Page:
Two aspects of taking those photographs moved me the most: one being the unchanging sights -- two being the altered appearances and spirits of the people. For example the sceneries by the Yellow River have had little changes over the past hundred years. The Yellow River is a totem in Chinese culture, so it staying the same symbolizes the continuity and heritage of Chinese culture. Other photographs that bring me great emotion are the ones spread across pages 120 to 123 of "Through Shen-Kan: Revisiting Loess Plateau." The sweeping changes taking place of the people living on such barren land immensely move me. Barely-dressed children and sorrowful faces can no longer be found.
When shooting human subjects, I would try my best to capture the essential instant. However, in most rural areas, people still cringe unnaturally at cameras, not unlike what it was like a hundred year ago. But I gained a lot of experience working with people. For example, giving out a cigarette when chatting with men could shorten the distance between us; bringing toys and stationary when meeting with students and children could help me ease down tension, break down barriers and make friends more easily, facilitating the shooting process. They would treat me as part of their family after I bring them developed pictures that are carefully chosen.
Of course there were also many changes that made me sad. One is that many exquisite buildings from hundreds of years ago have disappeared. Although natural causes have played a part, most of it is caused by human interventions and destructions, the saddest part being p88-91 from the book. Two is that explosion of population and the increasing rapidity of industrialization have led to deteriorations of the environment. If you compare the pictures in pages 124 to 127 from the book, you will see that the rivers from one hundred year ago must have been clear and full of life, but they have stopped flowing and been contaminated, and thus have lost their fish population. So much human waste has accumulated in the river course in the last picture, that our living conditions are being threatened. Every time I look in the eyes of the woodpecker from p106, my heart breaks because it is clearly accusing humans for destroying its habitat.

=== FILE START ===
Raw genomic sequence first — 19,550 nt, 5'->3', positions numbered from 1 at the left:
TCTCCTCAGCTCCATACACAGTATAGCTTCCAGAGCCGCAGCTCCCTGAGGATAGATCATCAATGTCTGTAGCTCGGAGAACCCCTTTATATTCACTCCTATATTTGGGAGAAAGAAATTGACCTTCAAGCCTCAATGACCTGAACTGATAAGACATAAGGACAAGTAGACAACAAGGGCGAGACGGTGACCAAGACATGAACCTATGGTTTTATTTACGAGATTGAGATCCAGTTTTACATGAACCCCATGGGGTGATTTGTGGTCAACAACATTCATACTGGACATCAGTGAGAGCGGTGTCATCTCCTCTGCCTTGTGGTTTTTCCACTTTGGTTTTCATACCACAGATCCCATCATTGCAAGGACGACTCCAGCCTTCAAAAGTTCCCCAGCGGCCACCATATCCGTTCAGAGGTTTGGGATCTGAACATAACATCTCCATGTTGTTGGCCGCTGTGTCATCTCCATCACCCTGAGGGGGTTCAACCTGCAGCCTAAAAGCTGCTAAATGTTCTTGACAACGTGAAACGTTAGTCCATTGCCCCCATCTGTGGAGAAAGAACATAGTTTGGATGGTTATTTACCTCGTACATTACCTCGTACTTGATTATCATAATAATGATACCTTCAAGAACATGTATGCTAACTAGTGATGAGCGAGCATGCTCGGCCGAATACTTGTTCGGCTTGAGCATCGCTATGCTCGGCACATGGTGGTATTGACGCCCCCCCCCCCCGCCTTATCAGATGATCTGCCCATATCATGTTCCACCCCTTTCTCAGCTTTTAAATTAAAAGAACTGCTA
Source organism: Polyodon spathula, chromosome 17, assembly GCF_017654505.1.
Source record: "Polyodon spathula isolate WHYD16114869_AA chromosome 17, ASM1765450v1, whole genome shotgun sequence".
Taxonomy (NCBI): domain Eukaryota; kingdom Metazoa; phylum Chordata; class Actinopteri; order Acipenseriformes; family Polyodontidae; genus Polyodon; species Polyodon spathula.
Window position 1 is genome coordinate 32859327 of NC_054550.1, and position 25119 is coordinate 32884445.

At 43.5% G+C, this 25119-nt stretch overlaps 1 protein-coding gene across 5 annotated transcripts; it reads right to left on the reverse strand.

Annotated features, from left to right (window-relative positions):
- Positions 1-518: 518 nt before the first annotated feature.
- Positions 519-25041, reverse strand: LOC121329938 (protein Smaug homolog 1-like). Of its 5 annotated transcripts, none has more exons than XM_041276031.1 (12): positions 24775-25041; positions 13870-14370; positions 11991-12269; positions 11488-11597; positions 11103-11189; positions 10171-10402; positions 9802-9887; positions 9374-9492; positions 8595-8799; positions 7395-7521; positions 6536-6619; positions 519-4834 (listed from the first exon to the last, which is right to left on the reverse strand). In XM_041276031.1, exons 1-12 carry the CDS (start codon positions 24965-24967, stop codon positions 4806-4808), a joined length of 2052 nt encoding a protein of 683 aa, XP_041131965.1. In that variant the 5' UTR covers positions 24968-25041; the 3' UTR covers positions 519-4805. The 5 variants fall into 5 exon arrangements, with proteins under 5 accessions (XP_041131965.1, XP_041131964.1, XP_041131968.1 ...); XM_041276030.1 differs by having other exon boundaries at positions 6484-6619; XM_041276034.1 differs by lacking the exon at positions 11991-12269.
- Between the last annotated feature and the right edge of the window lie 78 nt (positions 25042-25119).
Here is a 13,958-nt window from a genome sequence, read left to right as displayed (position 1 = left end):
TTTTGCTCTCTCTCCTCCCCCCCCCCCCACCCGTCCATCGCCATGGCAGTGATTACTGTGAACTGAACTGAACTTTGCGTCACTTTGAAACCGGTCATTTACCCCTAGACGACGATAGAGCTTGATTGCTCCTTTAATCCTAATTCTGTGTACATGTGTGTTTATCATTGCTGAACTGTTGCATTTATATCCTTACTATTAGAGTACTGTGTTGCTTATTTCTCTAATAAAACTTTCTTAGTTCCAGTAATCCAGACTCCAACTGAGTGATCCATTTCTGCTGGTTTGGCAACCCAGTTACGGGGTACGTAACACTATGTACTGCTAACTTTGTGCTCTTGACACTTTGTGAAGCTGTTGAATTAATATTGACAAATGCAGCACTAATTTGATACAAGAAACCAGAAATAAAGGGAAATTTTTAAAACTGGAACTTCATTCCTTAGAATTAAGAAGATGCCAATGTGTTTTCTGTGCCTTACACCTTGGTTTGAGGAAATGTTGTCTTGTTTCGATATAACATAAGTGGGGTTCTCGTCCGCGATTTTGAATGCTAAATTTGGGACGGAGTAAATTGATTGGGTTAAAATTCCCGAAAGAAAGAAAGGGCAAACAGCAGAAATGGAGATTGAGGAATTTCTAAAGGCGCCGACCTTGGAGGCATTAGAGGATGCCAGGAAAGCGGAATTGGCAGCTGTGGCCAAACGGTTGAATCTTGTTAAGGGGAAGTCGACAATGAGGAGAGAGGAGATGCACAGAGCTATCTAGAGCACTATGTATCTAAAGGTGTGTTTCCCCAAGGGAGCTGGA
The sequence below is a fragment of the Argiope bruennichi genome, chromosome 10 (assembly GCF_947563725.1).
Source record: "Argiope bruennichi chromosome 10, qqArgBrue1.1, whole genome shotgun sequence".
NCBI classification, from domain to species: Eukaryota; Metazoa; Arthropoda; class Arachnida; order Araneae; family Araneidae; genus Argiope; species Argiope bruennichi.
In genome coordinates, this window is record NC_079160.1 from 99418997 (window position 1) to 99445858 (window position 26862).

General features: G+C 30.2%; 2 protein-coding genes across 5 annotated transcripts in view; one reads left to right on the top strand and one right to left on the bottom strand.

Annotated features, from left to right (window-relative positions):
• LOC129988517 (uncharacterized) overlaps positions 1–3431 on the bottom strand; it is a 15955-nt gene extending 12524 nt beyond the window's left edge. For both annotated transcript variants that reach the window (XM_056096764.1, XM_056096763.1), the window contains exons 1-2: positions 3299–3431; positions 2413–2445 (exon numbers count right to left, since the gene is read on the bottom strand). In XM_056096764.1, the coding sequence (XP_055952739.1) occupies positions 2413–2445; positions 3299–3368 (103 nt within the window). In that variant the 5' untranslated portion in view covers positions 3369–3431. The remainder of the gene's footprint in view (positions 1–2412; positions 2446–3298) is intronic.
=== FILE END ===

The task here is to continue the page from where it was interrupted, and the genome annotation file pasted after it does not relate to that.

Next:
Humans are bound to take wrong turns in the course of development, but I also see hope within. For example, the impacts of the one child policy are clearly visible; the conversion of farmlands into forests has helped the ecosystem recover; the rural compulsory education has been widely applied so that illiteracy is almost wiped out; people are starting to realize the consequences of environmental damages and are trying to improve.
My comparison shots and the publicity given to the Clark expedition have achieved unexpected results. For example, ecologists could compare the vegetation changes over the past one hundred years, the ongoing process of desertification, and the conditions of soil erosion; experts of objects conservation could use Clark’s photographs as a basis and evidence for architectural restoration. One village even wanted to immortalize the Clark expedition by sculpting one of Clark’s photographs onto a stone panel. I made use of this opportunity and encouraged the local officials to reinforce environmental protection. They took my advice into consideration and hoped to see changes in the future.
I have often felt rigors, monotony and dangers when shooting along Clark’s expedition trails on the Loess Plateau for the past few years. However, it was with perseverance that I again and again encountered Sterling Clark and his men, felt touched and experienced joy, and was filled with strength. En route, I saw things that have either changed or stayed the same?I saw disappointment and hope, cracks and continuity. My small deed aims to commemorate the heroic act of the Clark expedition, and to open a gateway for cultural exchanges among the people?for the long-term benefits and collaboration of China and the United States, just like what Michael Conforti said: "This is only the beginning."